‘Friday the 13th’: Does Empathy Make The Original Film Work?


The original ‘Friday the 13th’ is a film that’s been watched millions of times by billions of people. We all know the story, and that the FX makeup and music really helped the film the undeniable classic that it is today. But does empathy also play a part in the film’s staying power?

Today being Friday the 13th, I figured it the perfect time to ask a few questions that have been knocking around in my brain in the last week or so about the iconic slasher series. One in particular has been bothering me more than a bone in a bucket of boneless chicken bliss: Does having empathy for Mrs. Voorhees help make the original film much more of an impact?

The Webster dictionary defines empathy as such:

The feeling that you understand and share another person’s experiences and emotions : the ability to share someone else’s feelings.

In Sean S. Cunningham’s original Friday the 13th, the villain of the film, Mrs. Voorhees, operates by the blind emotion of love and is consumed with revenge as she believes the counselors of Camp Crystal Lake are responsible for the death of her only child, Jason Voorhees. Its her motives that I believe causes the audience, even on a subconscious lever, have sympathy for the Maniac Mother due to the empathy we feel.

Pamela doesn’t want a bank full of money. Mrs. Voorhees doesn’t particularly want to inflict pain on her pray-if they can even truly be considered prey, as so many murderers want to do in a way to gain control of something, or someone, due to the lack of control they feel in their own lives.The woman just loves her son, even if it’s a little too much.

Her love of Jason has runs deep, so deep in fact, that the former cook of Crystal Lake even goes so far as tampering with the camps’ water supply in 1963, preventing the camp from reopening 17 years before Alice and her do battle. Which, of course, ultimately led to Pamela’s death.

So does understanding where she’s coming from make the film play better than the murders from Friday the 13th’s thousands of imitators?

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Now, I must clarify that I, in no way shape or form, believe you should just go around killing people whom you believe is responsible for the death of a loved one. I would never say that in any circumstance this is the correct course of action. I’m only saying that this is a unique story point not shared with many other slasher films made in the 1980s, most of which came and went like a gallon of milk at a foster home.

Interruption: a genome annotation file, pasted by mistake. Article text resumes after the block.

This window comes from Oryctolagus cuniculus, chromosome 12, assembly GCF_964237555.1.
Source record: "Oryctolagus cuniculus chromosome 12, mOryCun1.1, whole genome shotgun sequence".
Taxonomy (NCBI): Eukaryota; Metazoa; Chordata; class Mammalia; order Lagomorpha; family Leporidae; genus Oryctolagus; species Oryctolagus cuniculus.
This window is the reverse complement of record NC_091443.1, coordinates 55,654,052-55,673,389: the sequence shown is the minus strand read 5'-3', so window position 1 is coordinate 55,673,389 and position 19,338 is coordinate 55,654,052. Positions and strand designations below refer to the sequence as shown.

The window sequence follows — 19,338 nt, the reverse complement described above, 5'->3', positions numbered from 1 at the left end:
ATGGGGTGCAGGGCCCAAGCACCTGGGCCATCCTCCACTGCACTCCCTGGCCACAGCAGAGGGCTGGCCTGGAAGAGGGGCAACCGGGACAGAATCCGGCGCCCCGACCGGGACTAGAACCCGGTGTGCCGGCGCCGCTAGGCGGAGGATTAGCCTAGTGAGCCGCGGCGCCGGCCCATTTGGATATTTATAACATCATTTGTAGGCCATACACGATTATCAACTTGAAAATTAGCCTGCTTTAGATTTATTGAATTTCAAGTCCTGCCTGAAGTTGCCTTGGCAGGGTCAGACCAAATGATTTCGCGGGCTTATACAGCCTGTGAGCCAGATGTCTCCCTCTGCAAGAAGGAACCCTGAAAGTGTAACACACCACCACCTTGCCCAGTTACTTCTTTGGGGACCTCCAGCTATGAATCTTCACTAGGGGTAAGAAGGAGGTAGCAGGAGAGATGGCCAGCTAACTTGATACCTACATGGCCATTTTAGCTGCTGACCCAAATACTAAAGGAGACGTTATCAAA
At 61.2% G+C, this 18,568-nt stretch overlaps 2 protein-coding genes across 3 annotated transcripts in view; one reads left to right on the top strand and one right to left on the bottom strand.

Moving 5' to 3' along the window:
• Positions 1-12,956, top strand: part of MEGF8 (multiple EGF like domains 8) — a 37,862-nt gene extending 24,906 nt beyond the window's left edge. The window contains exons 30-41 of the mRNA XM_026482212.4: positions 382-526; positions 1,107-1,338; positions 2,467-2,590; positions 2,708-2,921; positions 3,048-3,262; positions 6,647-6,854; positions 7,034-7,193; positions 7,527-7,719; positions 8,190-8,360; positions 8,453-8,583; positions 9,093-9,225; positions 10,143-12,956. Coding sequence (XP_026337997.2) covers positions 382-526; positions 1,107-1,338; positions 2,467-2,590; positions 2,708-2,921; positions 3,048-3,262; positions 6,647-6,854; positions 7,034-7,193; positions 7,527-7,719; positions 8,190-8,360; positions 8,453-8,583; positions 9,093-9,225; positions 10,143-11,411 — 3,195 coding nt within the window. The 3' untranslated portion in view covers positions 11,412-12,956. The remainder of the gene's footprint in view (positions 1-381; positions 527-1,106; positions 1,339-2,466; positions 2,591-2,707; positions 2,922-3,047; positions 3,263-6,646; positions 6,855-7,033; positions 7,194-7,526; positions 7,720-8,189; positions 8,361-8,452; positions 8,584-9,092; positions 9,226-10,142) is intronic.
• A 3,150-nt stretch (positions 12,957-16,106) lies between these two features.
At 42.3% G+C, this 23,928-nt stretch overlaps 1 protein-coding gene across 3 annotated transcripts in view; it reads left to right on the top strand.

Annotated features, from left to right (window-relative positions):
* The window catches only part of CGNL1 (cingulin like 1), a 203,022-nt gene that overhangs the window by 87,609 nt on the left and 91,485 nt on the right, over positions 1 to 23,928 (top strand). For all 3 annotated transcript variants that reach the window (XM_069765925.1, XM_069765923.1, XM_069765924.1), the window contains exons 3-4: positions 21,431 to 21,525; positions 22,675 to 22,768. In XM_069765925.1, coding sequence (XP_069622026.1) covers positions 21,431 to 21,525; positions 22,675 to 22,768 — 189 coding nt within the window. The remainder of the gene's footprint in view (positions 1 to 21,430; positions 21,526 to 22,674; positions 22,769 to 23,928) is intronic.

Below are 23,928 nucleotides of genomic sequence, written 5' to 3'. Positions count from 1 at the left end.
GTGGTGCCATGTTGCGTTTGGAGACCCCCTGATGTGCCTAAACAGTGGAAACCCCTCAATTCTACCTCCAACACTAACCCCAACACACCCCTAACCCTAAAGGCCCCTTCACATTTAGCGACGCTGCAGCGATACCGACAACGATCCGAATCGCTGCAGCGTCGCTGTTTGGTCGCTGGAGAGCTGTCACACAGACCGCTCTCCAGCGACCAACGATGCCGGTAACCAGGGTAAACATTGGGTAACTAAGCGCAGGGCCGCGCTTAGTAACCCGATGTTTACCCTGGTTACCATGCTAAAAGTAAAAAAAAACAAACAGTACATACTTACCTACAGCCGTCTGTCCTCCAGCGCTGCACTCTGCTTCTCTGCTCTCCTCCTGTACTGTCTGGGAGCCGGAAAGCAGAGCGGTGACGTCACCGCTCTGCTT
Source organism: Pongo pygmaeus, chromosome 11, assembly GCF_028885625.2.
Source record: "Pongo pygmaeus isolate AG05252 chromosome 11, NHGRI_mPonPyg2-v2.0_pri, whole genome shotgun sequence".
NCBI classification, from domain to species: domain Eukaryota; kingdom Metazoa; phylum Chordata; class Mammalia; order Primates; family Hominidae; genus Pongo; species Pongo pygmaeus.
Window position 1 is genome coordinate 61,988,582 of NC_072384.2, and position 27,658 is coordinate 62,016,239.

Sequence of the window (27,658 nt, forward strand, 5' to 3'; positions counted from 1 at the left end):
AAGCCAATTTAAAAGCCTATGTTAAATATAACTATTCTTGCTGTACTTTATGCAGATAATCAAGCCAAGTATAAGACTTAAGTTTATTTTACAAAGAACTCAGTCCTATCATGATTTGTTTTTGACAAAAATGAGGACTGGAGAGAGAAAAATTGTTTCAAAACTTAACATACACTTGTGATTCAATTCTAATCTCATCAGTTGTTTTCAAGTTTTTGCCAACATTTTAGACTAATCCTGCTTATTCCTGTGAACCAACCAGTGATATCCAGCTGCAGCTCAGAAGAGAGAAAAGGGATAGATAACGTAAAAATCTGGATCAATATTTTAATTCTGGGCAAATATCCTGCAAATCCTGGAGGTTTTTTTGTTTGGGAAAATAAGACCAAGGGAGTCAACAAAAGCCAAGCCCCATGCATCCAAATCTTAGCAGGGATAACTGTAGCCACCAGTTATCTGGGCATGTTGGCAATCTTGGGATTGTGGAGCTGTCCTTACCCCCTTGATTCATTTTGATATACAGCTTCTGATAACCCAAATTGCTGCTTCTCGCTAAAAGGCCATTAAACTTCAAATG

Everyone has loved ones that we’d do anything to shield from harm. No matter the size of your family, big or small, everyone has at least one person who they love more that anything and would go berserk if someone harmed that particular person; maybe not to the level of Mrs. Voorhees, but still it probably wouldn’t be a pretty site no doubt.

It’s the empathy for Mrs. Voorhees that I believe makes Friday the 13th special and a long lasting film that will outlive not only me but everyone reading this. Sure, Tom Savini‘s effects are brilliant and Harry Manfredini‘s iconic music is one of the best scores in the entirety of film history, but It’s the story of a mother and the loss of only her son, and probably best friend, as well.

Next: ‘Friday the 13th’: Kane Hodder Says He’s Done With Violence

We all have the emotion of empathy. Each and every one of us has a little Pamela Voorhees deep inside us. But the next time you want to hurt someone who’s hurt one of your own, remember the end of 1980’s Friday the 13th. You don’t want to get your head cut off do you?

Love Friday the 13th? Have an ounce of empathy for Mrs.Voorhees? Let us know all your thoughts in the comment section below and let’s cut right to the chase of what really makes Friday the 13th work.